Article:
Hill got into the rear of Sauter’s truck on Lap 137, causing Sauter to back into the outside wall.
Sauter got his truck going and hunted down Hill under caution, slamming Hill’s truck in the rear and pushing it into the wall on Lap 139.
NASCAR officials immediately ordered Sauter to park his truck in the garage, which he did. Hill’s truck suffered moderate damage but continued. Sauter and Hill were ordered to the NASCAR hauler after the race.
Whether Sauter will be penalized remains to be seen. NASCAR issued this statement: “Per normal procedures, any penalties that may result will be announced early in the week.”
Sauter had no comment after exiting the infield care center. Sauter talked to reporters after exiting the NASCAR hauler after the race.
Hill finished 13th. He spoke with FS1 after the race:
“We were racing hard, getting into Turn 1, he got into me a little bit and I kind of returned the favor. I don’t race like that, but if you’re going to race me like that and try to take me out — I guess he was mad from Texas last week, I don’t know — but I’m not going to put up with it.
“I try to race everybody clean, but when they race you like that, I don’t put up with it. … We’ll just move on. I have better things to worry about than (Sauter). I’m more focused on the championship. … If he wants to come talk to me, he can, but they won’t be nice words.”
Here’s the full interview from Hill:
Later, Hill had this to say:
“I guess he’s mad about the Texas ordeal. He held me really tight down in Texas and I don’t know what he expects. The guy on the inside is always going to get loose when you hold somebody that tight. I got loose up under him and got into him in Texas and we never really talked about it. I don’t have his number or anything.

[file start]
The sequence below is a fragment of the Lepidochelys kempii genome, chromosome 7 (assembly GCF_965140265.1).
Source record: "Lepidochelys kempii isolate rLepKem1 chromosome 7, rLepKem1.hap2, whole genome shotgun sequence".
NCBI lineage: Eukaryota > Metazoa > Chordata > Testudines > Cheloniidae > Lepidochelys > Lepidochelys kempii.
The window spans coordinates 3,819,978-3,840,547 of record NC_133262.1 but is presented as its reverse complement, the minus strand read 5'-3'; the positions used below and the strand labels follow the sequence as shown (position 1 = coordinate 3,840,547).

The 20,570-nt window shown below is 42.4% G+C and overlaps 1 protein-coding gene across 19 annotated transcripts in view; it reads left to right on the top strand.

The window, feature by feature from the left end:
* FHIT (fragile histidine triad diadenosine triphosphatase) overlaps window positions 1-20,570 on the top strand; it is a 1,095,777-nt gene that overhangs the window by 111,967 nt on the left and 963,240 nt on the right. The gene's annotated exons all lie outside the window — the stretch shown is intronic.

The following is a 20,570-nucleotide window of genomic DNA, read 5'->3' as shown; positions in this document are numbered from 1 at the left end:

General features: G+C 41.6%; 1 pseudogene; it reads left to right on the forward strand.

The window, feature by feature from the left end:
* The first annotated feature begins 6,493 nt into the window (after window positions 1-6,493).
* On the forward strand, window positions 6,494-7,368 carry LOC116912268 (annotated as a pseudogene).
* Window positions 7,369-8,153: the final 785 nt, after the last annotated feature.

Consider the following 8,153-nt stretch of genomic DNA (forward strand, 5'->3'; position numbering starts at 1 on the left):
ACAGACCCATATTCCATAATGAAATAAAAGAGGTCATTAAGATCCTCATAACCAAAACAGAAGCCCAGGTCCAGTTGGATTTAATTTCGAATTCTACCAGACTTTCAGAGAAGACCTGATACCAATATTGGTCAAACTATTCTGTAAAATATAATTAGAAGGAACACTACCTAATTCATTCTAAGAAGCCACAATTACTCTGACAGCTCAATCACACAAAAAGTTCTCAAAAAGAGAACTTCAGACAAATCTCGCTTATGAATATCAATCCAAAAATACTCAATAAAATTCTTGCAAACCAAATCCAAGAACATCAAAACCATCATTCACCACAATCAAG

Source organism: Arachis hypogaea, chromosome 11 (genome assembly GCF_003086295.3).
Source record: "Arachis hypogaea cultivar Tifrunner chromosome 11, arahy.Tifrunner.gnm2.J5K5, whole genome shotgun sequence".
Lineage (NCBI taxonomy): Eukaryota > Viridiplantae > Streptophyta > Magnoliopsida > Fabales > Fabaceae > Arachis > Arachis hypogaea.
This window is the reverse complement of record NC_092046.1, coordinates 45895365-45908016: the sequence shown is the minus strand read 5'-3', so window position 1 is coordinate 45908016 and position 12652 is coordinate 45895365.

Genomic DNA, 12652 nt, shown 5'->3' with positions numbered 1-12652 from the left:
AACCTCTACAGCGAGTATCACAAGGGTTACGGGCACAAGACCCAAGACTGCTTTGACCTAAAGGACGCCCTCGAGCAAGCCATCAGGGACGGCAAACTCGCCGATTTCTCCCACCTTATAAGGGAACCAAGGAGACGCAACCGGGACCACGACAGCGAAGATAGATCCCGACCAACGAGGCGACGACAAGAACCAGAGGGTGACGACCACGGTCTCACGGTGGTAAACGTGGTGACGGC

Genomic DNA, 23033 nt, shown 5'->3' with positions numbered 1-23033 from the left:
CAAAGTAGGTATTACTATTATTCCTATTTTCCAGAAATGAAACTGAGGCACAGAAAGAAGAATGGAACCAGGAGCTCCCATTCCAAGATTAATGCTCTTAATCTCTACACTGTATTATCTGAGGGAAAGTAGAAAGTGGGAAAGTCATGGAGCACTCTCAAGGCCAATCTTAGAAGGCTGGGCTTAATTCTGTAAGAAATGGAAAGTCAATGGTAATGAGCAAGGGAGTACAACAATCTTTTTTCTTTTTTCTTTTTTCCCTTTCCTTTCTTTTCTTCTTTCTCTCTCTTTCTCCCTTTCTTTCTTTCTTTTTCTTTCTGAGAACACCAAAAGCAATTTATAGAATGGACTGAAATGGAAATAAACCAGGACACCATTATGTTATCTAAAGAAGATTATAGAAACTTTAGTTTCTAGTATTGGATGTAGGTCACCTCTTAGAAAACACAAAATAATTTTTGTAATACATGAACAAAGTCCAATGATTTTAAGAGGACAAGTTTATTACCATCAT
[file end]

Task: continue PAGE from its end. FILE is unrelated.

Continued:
“When I saw him at the track he kind of snubbed me, well today, or yesterday rather. So I said, ‘Okay, if that’s how he wants to race, let’s race that way.’ I was racing everyone as clean as I could all day long and I guess he was mad that he couldn’t get by me.
“Drove down into turn one and he tried to wreck me then. I don’t like racing like that. If they’re going to try to wreck you like that, I’m going to retaliate. I don’t care if it was more than what he gave me, it’s racing. You want to get into me, I’ll show you that I won’t put up with it.”
Section 10.10.a of the Truck Rule Book explains Parking:
A NASCAR Supervisory Official may direct a Competitor to cease Competition, to leave the racing premises, or to bring the vehicle to the pit road and/or garage area for a specified number of lap(s) and/or a specified time penalty, for the balance of Practice, Qualifying, Qualifying Race, Race, or future NASCAR Races, if it is necessary to do so to promote the orderly conduct of the NASCAR Event(s). Such a directive will be given only in extraordinary circumstances, as determined by the NASCAR Supervisory Official(s). It will not be deemed or construed to be a disqualification, suspension or other “penalty” within the meaning of Section 12 Violations and Disciplinary Action and is not appealable under that Section.
As to what NASCAR could do to Sauter, section 12.8.1.c of the Rule book notes:
Member actions that could result in a loss of 25-50 driver and Team Owner Points and/or $12,500-$25,000 fine and/or one Race suspension, indefinite suspension, or termination:
- Physical confrontation with a NASCAR Official, media members, fans, etc.
- Member-to-Member confrontation(s) with physical violence and other violent manifestations such as significant threat(s) and/or abuse and/or endangerment.
- Attempting to manipulate the outcome of the Race or championship.
- Intentionally wrecking another vehicle, whether or not that vehicle is removed from Competition as a result.